Commerce and Consumer Affairs minister Paul Goldsmith last month introduced a Bill that enables geographical indicators for wines and spirits to be registered in New Zealand.
A geographical indication indicates that a wine or spirit comes from a specific region and possesses particular qualities or characteristics as a result.
The Bill amends the Geographical Indications (Wines and Spirits) Registration Act which was passed in 2006 but never brought into force.
“The Bill sets up a geographical indications registration regime for wines and spirits, similar to the trade mark registration regime,” says Mr Goldsmith.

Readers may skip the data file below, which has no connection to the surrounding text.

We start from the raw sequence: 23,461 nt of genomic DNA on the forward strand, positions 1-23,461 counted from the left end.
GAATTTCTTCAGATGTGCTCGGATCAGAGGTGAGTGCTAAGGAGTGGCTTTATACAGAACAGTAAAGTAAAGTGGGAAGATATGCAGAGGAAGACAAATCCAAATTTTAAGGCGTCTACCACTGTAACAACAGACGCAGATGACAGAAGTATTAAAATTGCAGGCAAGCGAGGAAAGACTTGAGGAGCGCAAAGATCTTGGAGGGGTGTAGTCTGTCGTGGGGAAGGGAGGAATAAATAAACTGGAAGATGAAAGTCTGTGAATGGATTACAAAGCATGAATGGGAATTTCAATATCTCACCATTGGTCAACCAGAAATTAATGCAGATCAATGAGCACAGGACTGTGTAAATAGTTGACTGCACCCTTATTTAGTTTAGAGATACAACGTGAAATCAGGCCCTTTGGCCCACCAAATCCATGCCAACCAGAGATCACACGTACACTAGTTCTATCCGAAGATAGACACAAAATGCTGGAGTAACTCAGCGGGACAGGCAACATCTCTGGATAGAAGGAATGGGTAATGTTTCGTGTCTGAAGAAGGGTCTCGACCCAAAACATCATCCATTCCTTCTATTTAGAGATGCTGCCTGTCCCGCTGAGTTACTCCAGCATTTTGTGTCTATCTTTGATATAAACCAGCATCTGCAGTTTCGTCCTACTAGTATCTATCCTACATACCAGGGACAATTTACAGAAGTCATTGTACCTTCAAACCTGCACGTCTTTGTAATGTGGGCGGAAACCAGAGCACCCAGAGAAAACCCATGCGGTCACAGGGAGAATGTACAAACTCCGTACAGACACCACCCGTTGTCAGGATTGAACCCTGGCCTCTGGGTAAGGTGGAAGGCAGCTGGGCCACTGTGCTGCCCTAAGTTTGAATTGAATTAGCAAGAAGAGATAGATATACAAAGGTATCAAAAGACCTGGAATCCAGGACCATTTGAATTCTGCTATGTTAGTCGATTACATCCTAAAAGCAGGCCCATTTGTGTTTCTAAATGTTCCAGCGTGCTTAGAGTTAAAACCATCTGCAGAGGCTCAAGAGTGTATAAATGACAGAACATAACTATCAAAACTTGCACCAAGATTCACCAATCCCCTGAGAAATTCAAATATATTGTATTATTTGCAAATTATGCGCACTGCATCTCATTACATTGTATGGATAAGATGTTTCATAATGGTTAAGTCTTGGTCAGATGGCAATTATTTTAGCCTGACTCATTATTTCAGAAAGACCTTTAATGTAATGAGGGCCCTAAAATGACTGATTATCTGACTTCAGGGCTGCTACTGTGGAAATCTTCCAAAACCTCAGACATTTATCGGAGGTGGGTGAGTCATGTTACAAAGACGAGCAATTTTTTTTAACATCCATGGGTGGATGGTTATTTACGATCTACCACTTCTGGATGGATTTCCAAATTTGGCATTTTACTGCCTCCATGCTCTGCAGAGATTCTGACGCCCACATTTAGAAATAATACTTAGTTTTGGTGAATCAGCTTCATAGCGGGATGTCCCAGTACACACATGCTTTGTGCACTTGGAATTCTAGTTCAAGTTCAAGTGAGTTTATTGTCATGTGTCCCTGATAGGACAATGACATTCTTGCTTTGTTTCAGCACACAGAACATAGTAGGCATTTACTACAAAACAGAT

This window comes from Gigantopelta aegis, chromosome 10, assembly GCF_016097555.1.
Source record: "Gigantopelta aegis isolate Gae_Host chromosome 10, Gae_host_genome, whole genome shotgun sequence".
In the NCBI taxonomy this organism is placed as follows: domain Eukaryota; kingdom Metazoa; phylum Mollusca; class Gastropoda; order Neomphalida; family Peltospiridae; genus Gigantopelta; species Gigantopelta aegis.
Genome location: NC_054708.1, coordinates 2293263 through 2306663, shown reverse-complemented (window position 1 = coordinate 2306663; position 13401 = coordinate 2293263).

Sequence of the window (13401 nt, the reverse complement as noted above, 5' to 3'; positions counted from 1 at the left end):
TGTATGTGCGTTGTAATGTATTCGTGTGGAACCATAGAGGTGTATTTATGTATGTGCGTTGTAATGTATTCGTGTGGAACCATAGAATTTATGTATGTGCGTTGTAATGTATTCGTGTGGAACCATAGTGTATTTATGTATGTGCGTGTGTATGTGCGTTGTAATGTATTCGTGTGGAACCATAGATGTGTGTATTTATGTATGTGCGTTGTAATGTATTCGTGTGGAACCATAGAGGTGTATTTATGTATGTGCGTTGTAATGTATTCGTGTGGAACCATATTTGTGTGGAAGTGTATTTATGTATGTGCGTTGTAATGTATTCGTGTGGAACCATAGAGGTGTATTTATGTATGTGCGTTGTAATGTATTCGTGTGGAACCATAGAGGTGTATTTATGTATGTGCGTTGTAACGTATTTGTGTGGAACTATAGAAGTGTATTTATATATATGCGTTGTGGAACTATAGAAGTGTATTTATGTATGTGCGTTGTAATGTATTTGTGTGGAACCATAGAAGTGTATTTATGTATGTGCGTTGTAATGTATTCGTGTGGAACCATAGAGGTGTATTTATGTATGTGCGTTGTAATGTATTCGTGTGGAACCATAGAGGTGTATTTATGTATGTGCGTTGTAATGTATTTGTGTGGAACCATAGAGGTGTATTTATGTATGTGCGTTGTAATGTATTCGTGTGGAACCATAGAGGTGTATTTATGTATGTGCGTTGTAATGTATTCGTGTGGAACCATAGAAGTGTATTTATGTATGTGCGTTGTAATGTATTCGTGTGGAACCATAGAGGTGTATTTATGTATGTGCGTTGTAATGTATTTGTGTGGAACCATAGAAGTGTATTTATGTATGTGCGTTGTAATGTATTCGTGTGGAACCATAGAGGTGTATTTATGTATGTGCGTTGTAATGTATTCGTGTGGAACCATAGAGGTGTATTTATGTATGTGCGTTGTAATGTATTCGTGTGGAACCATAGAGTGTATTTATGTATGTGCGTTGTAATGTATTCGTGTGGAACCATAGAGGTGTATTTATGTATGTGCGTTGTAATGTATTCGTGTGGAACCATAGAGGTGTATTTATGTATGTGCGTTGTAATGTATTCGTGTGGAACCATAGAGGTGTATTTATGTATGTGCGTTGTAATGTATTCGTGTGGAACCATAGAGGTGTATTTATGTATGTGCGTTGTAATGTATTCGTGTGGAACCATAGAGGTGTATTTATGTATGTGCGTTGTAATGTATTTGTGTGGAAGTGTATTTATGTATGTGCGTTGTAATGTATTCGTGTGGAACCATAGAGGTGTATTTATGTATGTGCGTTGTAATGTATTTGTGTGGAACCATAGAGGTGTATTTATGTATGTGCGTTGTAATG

“Being able to register regional names for our wine and spirits, such as Marlborough or Martinborough, will reinforce the qualities and reputation of those products.”
The Bill also amends the Act to ensure that the process for registering geographical indicators runs smoothly.
Mr Goldsmith says being able to register geographical indications for wines and spirits will make it easier for their users to enforce them in New Zealand.
It will also make it easier for our exporters to promote and protect their wine and spirits in some overseas markets.
“Some consumers are prepared to pay a significant premium for wines from certain New Zealand geographic regions. The reputation of New Zealand wines must be prudently guarded if we are to continue growing our wine exports,” says Mr Goldsmith.